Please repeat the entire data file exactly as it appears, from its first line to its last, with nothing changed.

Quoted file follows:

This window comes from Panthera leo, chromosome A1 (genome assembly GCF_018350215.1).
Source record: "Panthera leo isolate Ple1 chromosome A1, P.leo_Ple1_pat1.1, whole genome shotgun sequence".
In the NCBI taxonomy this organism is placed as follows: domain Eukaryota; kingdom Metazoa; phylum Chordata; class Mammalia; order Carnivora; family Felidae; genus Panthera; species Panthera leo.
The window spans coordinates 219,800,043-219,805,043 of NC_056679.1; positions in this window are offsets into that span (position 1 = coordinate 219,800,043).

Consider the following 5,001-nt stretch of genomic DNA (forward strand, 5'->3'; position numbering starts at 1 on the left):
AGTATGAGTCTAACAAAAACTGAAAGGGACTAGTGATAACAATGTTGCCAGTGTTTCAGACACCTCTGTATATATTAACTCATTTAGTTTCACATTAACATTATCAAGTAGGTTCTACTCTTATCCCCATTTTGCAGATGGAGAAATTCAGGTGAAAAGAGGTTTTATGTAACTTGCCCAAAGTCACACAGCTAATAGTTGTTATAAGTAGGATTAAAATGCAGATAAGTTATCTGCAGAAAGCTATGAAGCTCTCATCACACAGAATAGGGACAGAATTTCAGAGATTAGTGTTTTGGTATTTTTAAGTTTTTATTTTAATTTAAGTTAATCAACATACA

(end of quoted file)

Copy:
This window comes from Panthera leo, chromosome A1 (genome assembly GCF_018350215.1).
Source record: "Panthera leo isolate Ple1 chromosome A1, P.leo_Ple1_pat1.1, whole genome shotgun sequence".
In the NCBI taxonomy this organism is placed as follows: domain Eukaryota; kingdom Metazoa; phylum Chordata; class Mammalia; order Carnivora; family Felidae; genus Panthera; species Panthera leo.
The window spans coordinates 219,800,043-219,805,043 of NC_056679.1; positions in this window are offsets into that span (position 1 = coordinate 219,800,043).

Consider the following 5,001-nt stretch of genomic DNA (forward strand, 5'->3'; position numbering starts at 1 on the left):
AGTATGAGTCTAACAAAAACTGAAAGGGACTAGTGATAACAATGTTGCCAGTGTTTCAGACACCTCTGTATATATTAACTCATTTAGTTTCACATTAACATTATCAAGTAGGTTCTACTCTTATCCCCATTTTGCAGATGGAGAAATTCAGGTGAAAAGAGGTTTTATGTAACTTGCCCAAAGTCACACAGCTAATAGTTGTTATAAGTAGGATTAAAATGCAGATAAGTTATCTGCAGAAAGCTATGAAGCTCTCATCACACAGAATAGGGACAGAATTTCAGAGATTAGTGTTTTGGTATTTTTAAGTTTTTATTTTAATTTAAGTTAATCAACATACA